Sister Sue was deeply Christian, but her belief came at a great cost. She was raised in a lively political home, with her three sisters, Katy, Rachel, and Laura, who are with us by a link today. The 1950s and 1960s were hard times for committed socialists like her mother and father to raise children, and hard for the children to be so raised. Sue often said that they had meetings in their house and the children were expected to perform up to standard. Sue often felt that she fell short. Those were the times when Senator Joseph McCarthy was ravaging the political landscape with his persecutions of people for un-American activities, which meant any link with the left. So they lived under threat, but also remained filled with righteous political zeal. Sue survived into the turbulent sixties, the times of flower power and civil rights, and she was in the midst of those movements too, eventually finding her way to the University of Pennsylvania where she earned a doctorate in Ancient History, later teaching classical Greek at Brigham Young University in Salt Lake City for three years. Just how wonderful a teacher of New Testament Greek she was, some of us know, because in the summer of 2007 she taught nine two-hour classes here at the Convent, that enabled participants to read, with the help of dictionaries and other aids, passages in the New Testament, and especially the opening of John’s Gospel. I had the honour of being her sous-chef and assistant. After Brigham Young University, Sue taught Latin, religion, and English Literature for five years at the oldest standing Boarding and Day School in the United States, West Nottingham Academy in Maryland, founded in 1744. Along the way the religious side of her life was awakened, and came to fruition through the help of a good priest at the Cathedral of St. John the Divine in New York, and over the following five years her vocation to the religious life flowered, as in 2000 she came to this community and eventually made her life profession some fourteen years ago.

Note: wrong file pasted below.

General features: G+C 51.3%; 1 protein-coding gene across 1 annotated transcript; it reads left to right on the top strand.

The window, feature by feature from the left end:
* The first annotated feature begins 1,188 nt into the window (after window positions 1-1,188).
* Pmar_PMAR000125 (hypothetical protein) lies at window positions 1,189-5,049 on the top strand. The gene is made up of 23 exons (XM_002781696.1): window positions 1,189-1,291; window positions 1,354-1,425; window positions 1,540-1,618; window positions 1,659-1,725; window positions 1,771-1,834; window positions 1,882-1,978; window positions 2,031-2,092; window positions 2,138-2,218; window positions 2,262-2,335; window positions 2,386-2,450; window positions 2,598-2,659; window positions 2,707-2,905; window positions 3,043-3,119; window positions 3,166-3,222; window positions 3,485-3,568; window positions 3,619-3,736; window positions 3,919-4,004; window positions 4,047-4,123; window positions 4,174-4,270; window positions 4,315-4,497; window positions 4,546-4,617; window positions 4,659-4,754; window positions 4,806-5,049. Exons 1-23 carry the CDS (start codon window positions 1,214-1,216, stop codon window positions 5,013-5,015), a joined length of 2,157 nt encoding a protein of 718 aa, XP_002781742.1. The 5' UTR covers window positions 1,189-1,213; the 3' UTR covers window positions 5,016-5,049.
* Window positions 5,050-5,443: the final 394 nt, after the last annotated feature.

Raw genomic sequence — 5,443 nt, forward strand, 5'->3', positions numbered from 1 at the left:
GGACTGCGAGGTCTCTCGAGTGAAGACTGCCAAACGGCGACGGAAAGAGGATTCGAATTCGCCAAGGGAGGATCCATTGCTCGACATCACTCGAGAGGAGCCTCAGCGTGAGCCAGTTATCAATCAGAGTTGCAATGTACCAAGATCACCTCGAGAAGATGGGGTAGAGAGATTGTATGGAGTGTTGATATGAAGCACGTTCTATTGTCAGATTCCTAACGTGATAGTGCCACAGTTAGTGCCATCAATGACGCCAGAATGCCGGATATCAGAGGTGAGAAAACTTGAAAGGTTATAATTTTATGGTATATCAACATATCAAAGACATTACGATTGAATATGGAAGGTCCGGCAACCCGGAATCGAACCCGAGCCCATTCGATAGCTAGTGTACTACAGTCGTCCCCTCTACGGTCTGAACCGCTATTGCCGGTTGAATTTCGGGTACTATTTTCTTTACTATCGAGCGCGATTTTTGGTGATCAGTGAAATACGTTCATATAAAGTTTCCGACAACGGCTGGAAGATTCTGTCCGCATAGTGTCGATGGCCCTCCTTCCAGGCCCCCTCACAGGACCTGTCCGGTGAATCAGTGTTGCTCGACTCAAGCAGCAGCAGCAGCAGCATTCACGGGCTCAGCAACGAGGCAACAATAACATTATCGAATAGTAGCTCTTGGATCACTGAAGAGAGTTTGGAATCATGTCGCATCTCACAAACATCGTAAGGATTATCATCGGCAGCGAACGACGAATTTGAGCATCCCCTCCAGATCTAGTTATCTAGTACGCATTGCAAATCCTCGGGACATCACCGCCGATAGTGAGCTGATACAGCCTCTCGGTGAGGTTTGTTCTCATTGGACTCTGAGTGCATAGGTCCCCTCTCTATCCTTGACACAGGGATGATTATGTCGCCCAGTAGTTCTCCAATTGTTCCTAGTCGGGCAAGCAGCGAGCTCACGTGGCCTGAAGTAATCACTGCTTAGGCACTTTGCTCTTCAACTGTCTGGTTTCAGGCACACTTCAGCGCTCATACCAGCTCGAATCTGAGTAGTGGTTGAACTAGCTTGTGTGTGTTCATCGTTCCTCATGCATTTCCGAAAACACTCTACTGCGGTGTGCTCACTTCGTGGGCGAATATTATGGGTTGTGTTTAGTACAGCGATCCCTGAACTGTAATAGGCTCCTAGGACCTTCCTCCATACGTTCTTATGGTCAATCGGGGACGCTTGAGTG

When God spoke to Job he might have asked, “Were you there when I planted a garden in Eden?” I don’t know what Job might have answered, but I know that Sister Sue answered by planting gardens as did God. She planted in the sisters’ enclosure, she planted in the entrance to the Convent on Cummer Avenue, and she loved the transformation of space that gardening brought about. The soil could be resistant, the roots tough, and I remember her complaining about how heavy the clay soil was—but none of them talked back, and that suited Sue just fine.

     Like Job, Sue protested. She fought back, spoke out, corrected—Sue always found obedience one of the hardest of the monastic duties. But there was never a moment’s hesitation in her unfailing commitment to the religious life, to her vocation, to this community. She felt, as Peter said in the letter just read that she was “protected by the power of God through faith for a salvation ready to be revealed. . . [and in this she could] rejoice, even if now for a little while [she] had to suffer various trials.” Isn’t it amazing that sometimes the readings for the day say it exactly right?